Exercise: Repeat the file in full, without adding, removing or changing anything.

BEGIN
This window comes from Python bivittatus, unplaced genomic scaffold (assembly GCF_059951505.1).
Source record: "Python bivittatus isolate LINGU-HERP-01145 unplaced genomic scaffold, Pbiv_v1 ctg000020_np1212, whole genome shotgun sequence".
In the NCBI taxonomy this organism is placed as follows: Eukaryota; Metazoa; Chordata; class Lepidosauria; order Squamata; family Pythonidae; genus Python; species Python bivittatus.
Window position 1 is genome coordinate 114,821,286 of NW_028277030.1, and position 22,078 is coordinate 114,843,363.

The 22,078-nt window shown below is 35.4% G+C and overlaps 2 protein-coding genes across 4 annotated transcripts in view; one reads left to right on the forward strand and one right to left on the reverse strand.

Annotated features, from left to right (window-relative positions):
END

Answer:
This window comes from Python bivittatus, unplaced genomic scaffold (assembly GCF_059951505.1).
Source record: "Python bivittatus isolate LINGU-HERP-01145 unplaced genomic scaffold, Pbiv_v1 ctg000020_np1212, whole genome shotgun sequence".
In the NCBI taxonomy this organism is placed as follows: Eukaryota; Metazoa; Chordata; class Lepidosauria; order Squamata; family Pythonidae; genus Python; species Python bivittatus.
Window position 1 is genome coordinate 114,821,286 of NW_028277030.1, and position 22,078 is coordinate 114,843,363.

The 22,078-nt window shown below is 35.4% G+C and overlaps 2 protein-coding genes across 4 annotated transcripts in view; one reads left to right on the forward strand and one right to left on the reverse strand.

Annotated features, from left to right (window-relative positions):